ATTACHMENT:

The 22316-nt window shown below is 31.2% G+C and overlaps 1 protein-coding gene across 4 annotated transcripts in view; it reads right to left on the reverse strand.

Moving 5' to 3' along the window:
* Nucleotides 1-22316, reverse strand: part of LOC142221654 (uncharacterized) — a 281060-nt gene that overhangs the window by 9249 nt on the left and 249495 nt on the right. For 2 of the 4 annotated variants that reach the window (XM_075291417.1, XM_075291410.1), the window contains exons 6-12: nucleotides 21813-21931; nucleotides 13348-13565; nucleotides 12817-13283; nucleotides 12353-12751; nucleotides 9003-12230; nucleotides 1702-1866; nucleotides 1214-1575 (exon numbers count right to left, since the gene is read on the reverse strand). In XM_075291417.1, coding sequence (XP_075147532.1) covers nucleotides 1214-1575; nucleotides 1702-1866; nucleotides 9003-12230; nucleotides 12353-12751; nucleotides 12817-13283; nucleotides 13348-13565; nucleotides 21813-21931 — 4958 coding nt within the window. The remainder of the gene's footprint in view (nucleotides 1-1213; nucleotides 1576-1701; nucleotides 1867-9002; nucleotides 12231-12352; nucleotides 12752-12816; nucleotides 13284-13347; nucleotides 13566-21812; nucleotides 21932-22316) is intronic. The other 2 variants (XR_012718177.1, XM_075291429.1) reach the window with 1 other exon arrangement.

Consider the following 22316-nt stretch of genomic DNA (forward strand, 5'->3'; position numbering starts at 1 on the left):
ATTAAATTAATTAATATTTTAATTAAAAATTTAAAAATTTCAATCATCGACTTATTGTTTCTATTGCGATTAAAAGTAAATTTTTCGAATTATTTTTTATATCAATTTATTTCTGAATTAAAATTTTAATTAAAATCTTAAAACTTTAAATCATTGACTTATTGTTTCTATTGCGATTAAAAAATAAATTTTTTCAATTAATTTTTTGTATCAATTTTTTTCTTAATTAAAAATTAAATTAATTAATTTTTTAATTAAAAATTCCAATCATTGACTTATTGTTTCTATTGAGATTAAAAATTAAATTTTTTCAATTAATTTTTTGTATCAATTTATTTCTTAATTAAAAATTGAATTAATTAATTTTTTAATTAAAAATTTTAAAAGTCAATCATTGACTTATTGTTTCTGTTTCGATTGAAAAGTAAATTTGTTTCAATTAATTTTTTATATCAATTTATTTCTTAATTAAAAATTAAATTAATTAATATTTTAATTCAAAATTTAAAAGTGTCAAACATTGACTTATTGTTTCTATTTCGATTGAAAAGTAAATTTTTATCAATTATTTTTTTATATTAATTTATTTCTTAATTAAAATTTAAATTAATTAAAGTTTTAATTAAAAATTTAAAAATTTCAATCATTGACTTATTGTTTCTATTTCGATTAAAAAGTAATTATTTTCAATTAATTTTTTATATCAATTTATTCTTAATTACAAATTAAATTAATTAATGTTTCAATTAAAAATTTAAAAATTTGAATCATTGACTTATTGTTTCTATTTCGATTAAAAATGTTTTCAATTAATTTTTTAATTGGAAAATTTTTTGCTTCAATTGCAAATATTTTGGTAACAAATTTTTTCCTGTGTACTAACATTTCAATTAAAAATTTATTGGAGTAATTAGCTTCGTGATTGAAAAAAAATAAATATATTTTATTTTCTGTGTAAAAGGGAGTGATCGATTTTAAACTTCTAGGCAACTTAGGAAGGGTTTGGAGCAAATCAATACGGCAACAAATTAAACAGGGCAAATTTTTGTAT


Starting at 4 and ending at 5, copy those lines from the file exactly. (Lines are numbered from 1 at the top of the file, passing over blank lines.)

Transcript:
Consider the following 22316-nt stretch of genomic DNA (forward strand, 5'->3'; position numbering starts at 1 on the left):
ATTAAATTAATTAATATTTTAATTAAAAATTTAAAAATTTCAATCATCGACTTATTGTTTCTATTGCGATTAAAAGTAAATTTTTCGAATTATTTTTTATATCAATTTATTTCTGAATTAAAATTTTAATTAAAATCTTAAAACTTTAAATCATTGACTTATTGTTTCTATTGCGATTAAAAAATAAATTTTTTCAATTAATTTTTTGTATCAATTTTTTTCTTAATTAAAAATTAAATTAATTAATTTTTTAATTAAAAATTCCAATCATTGACTTATTGTTTCTATTGAGATTAAAAATTAAATTTTTTCAATTAATTTTTTGTATCAATTTATTTCTTAATTAAAAATTGAATTAATTAATTTTTTAATTAAAAATTTTAAAAGTCAATCATTGACTTATTGTTTCTGTTTCGATTGAAAAGTAAATTTGTTTCAATTAATTTTTTATATCAATTTATTTCTTAATTAAAAATTAAATTAATTAATATTTTAATTCAAAATTTAAAAGTGTCAAACATTGACTTATTGTTTCTATTTCGATTGAAAAGTAAATTTTTATCAATTATTTTTTTATATTAATTTATTTCTTAATTAAAATTTAAATTAATTAAAGTTTTAATTAAAAATTTAAAAATTTCAATCATTGACTTATTGTTTCTATTTCGATTAAAAAGTAATTATTTTCAATTAATTTTTTATATCAATTTATTCTTAATTACAAATTAAATTAATTAATGTTTCAATTAAAAATTTAAAAATTTGAATCATTGACTTATTGTTTCTATTTCGATTAAAAATGTTTTCAATTAATTTTTTAATTGGAAAATTTTTTGCTTCAATTGCAAATATTTTGGTAACAAATTTTTTCCTGTGTACTAACATTTCAATTAAAAATTTATTGGAGTAATTAGCTTCGTGATTGAAAAAAAATAAATATATTTTATTTTCTGTGTAAAAGGGAGTGATCGATTTTAAACTTCTAGGCAACTTAGGAAGGGTTTGGAGCAAATCAATACGGCAACAAATTAAACAGGGCAAATTTTTGTAT